I've had some great feedback about the term Chironomia: "Chironomia refers to the art of manual rhetoric, a term that is attributed to Cicero. The first part of the word is similar to a chiropractor. We "augment" this by allowing one's manual motion to simultaneously highlight and manipulate foreground visuals."
Academic paper HTML : https://dl.acm.org/doi/fullHtml/10.1145/3526113.3545614
Academic paper PDF : https://dl.acm.org/doi/pdf/10.1145/3526113.3545614
LinkedIn Post: https://bit.ly/3MK6L8b
Tableau Blog Post: https://tabsoft.co/3zZGwDa
Using Augmented Reality for Touchless Interaction with Visualizations: https://tabsoft.co/3MMJZwm
Tableau research: https://tabsoft.co/3MFMj8v
30-Second Video: https://vimeo.com/738009222
5 Minute video: https://vimeo.com/737703966
Tableau Vizable: https://tabsoft.co/3UyWkGp
Tableau Vizable video: https://vimeo.com/164589911
What makes this announcement notable is the unveiling of a new user interface that integrates data directly into the conversation. As demonstrated by Matt, a presenter at the conference, this AR feature requires no special equipment — just a standard webcam found on any laptop. This opens up the technology to work in everyday tools such as Zoom, Google Meet, and Microsoft Teams.
In the demonstration, Matt points his finger towards the camera, and the system recognises it, putting a small dot on the screen. This dot is then used to highlight Tableau, which opens up dimensions and measures of the data, such as country, in-person, virtual, and early bird.
The essence of this development is about breaking down the barriers between presenter, audience, and data. Traditional data presentation often involves sharing a screen or presenting something separate from the presenter, which can hinder the natural flow of conversation. This new feature allows users to narrate their data and visually show audiences what they are talking about, leading to more interactive and engaging presentations.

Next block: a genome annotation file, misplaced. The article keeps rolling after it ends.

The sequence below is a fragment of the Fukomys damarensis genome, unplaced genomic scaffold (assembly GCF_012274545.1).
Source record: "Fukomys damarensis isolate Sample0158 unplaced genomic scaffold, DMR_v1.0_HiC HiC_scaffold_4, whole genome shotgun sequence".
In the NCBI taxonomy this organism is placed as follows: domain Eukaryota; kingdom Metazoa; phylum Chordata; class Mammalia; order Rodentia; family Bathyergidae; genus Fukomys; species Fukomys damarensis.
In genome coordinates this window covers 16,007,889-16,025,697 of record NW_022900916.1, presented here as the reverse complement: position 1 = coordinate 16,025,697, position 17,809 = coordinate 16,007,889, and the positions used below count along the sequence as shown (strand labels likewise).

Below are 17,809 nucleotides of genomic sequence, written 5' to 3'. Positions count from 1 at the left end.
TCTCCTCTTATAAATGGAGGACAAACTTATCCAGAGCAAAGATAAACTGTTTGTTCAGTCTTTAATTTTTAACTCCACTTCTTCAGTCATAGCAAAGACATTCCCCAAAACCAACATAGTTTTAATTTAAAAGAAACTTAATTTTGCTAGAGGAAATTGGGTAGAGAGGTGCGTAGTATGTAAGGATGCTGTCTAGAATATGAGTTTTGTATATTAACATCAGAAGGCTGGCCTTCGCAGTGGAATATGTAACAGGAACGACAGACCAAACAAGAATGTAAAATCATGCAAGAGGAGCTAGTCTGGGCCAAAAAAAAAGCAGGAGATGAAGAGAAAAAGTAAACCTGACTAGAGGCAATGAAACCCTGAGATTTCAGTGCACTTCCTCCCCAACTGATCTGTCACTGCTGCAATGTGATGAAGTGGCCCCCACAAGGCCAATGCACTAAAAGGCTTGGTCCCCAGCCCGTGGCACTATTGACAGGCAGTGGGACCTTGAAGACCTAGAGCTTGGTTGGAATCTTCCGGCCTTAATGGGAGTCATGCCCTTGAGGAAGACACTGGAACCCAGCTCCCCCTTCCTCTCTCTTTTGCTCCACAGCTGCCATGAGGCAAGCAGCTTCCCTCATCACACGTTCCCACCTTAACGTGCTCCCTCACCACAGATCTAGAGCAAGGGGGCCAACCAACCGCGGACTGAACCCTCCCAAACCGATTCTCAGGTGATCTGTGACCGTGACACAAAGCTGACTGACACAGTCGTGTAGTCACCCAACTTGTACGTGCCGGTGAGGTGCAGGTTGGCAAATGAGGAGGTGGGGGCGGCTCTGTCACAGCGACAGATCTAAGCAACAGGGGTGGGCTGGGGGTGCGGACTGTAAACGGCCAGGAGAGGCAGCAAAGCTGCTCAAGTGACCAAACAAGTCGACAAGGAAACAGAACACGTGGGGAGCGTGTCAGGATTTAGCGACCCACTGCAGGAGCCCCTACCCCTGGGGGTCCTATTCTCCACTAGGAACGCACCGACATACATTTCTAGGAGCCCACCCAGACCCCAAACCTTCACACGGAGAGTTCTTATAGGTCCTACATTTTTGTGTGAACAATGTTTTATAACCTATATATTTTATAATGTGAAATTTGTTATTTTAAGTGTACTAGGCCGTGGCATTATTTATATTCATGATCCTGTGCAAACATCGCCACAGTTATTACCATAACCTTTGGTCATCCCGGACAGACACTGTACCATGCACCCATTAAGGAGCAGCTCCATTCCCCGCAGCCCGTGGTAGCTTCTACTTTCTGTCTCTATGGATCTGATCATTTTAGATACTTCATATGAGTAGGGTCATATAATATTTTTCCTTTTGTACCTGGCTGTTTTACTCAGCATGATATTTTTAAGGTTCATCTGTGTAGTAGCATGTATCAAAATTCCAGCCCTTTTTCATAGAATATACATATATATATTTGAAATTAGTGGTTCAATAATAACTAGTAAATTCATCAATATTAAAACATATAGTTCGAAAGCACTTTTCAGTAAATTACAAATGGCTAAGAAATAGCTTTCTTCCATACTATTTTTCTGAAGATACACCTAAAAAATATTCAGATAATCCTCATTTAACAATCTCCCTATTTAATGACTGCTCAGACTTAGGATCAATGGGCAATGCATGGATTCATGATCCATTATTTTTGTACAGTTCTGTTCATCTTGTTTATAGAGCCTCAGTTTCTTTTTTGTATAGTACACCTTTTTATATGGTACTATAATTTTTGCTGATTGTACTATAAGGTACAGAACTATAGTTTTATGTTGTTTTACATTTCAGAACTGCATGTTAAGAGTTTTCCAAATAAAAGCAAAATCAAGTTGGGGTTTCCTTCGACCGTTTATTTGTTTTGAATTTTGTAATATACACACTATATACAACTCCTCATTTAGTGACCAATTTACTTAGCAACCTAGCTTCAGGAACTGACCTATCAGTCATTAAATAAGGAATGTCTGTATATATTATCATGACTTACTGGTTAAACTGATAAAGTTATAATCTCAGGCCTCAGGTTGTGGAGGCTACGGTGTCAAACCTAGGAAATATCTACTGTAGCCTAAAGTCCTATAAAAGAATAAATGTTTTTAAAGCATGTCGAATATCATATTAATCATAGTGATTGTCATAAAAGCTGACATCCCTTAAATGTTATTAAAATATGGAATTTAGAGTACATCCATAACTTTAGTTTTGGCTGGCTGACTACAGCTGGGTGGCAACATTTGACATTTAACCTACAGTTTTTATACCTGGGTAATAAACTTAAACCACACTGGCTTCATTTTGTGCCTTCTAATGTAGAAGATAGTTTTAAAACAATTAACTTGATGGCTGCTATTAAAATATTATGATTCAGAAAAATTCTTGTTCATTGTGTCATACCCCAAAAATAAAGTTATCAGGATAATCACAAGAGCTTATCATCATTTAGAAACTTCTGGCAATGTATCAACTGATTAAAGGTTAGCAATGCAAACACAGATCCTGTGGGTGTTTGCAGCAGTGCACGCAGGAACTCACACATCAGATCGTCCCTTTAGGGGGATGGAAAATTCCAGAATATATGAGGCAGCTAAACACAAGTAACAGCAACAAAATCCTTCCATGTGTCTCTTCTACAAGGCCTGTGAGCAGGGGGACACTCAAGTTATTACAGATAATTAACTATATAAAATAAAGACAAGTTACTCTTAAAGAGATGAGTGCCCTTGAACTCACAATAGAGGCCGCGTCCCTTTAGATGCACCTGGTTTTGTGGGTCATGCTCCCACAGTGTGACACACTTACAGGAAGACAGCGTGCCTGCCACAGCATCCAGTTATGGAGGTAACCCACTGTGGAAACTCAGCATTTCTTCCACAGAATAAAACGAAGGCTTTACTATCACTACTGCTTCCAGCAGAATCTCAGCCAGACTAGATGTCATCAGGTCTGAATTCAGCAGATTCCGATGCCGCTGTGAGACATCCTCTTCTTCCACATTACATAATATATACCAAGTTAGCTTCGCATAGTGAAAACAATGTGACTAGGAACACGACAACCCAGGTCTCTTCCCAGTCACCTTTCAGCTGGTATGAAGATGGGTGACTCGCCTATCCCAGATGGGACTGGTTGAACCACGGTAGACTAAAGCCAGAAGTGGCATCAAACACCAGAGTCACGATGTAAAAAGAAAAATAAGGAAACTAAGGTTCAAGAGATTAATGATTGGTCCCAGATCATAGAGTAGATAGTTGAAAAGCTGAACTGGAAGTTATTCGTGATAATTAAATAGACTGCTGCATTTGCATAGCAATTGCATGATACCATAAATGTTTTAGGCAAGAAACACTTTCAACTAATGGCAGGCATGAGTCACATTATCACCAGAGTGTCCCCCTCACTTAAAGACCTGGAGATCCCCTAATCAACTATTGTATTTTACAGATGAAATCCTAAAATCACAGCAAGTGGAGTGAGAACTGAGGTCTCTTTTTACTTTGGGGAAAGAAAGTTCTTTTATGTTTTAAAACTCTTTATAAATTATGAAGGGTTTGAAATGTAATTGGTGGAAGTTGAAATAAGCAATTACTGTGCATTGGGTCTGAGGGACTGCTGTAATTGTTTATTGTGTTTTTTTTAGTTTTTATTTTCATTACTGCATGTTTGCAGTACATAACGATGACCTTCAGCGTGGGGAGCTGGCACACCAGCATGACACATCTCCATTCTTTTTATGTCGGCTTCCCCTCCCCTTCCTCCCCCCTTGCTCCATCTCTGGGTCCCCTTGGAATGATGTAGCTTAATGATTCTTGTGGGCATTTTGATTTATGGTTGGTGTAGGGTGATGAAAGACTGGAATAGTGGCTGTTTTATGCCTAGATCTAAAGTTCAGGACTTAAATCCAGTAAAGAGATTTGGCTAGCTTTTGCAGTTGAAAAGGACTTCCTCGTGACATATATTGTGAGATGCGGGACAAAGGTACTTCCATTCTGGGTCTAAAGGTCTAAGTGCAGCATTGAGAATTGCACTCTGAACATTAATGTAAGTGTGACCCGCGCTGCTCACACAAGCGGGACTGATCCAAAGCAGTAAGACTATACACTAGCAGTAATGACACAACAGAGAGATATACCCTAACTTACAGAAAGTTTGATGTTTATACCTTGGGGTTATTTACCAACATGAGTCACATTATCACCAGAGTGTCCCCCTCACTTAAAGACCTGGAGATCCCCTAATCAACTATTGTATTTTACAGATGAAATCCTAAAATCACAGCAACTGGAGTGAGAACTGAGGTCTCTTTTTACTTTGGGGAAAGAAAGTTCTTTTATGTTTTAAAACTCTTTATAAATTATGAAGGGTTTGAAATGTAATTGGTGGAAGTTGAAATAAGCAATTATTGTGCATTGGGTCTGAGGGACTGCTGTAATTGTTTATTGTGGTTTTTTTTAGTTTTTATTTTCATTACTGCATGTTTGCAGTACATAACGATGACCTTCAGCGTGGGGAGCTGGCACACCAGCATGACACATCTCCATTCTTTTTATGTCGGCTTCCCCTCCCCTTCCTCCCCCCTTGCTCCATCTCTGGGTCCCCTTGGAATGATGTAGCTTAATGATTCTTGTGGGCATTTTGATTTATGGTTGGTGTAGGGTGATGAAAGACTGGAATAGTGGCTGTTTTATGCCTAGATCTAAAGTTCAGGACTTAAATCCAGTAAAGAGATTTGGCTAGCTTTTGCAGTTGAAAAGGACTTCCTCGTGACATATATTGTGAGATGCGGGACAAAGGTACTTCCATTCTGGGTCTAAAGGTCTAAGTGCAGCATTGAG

The best part about this AR feature is that it was demonstrated live, with no cooked results. Matt created a data set about the top countries attending the conference outside of the U.S., and manipulated the data in real-time. He drew reference lines in the air with his finger, added elements, and even created a 3D globe, all with simple gestures.
One of the significant takeaways from this demonstration is that unlike other AR technologies, which often require headsets or specific hardware, Tableau's AR feature works with commodity hardware — a standard webcam and laptop. This makes it accessible and affordable to a much larger audience.
Tableau's AR demo created a significant buzz in the BI community. In a BI bake-off event with Gartner, where analytical tools were tested against each other with the same data set, Tableau's AR feature reportedly outshone its competitors, further establishing its innovative approach to data visualisation.
With this technology, data can be infused into the conversation, enabling presenters to interact with their data in real-time and make it a part of their narrative. This goes beyond merely sharing data to creating a truly immersive data-driven conversation.
0:23 The Demo
7:39 Thoughts & Apology
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